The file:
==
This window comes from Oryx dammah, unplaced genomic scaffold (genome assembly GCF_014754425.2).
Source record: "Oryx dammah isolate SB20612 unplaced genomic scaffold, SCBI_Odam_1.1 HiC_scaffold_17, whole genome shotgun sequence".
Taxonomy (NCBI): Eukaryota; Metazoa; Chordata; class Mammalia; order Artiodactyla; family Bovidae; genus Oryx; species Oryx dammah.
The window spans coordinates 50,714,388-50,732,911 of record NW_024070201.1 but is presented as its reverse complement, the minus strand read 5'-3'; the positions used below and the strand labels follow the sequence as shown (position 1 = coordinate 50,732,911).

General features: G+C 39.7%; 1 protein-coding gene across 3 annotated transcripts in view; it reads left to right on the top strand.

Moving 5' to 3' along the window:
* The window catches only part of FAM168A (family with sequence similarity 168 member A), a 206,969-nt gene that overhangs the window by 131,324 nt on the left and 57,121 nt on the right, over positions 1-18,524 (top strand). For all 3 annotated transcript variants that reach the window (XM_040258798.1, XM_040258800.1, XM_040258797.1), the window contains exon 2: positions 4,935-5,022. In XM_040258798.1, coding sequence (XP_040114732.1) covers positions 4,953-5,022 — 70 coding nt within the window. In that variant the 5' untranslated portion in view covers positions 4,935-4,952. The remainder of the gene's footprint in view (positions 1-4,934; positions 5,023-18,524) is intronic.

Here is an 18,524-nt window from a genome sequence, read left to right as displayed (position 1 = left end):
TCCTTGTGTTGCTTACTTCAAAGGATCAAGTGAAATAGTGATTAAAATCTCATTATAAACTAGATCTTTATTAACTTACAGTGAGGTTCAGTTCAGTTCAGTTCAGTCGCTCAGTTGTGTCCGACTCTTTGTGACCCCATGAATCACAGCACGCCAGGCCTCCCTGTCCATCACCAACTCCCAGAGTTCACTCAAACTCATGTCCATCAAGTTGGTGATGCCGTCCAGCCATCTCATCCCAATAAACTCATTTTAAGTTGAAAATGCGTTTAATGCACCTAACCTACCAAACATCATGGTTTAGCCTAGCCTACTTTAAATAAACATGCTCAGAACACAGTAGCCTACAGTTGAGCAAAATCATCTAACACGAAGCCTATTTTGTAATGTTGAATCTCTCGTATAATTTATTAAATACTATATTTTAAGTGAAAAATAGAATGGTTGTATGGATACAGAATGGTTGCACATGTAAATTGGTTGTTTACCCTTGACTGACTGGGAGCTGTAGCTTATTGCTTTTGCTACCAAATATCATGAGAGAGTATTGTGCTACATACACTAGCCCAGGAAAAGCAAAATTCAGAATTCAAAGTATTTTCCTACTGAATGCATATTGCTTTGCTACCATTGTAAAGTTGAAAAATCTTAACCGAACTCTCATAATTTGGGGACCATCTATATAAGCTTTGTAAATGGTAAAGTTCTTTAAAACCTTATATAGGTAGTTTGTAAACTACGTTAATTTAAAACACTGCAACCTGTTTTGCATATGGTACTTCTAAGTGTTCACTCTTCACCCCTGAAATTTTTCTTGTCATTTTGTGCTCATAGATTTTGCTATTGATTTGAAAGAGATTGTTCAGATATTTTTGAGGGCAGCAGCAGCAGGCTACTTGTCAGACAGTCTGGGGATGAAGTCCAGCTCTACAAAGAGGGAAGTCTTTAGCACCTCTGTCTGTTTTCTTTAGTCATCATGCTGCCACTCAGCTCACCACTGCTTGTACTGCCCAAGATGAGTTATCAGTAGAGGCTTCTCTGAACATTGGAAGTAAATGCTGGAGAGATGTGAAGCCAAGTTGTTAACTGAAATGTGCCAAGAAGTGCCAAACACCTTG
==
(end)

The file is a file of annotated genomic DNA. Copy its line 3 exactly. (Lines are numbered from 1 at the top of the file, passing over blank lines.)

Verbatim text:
Taxonomy (NCBI): Eukaryota; Metazoa; Chordata; class Mammalia; order Artiodactyla; family Bovidae; genus Oryx; species Oryx dammah.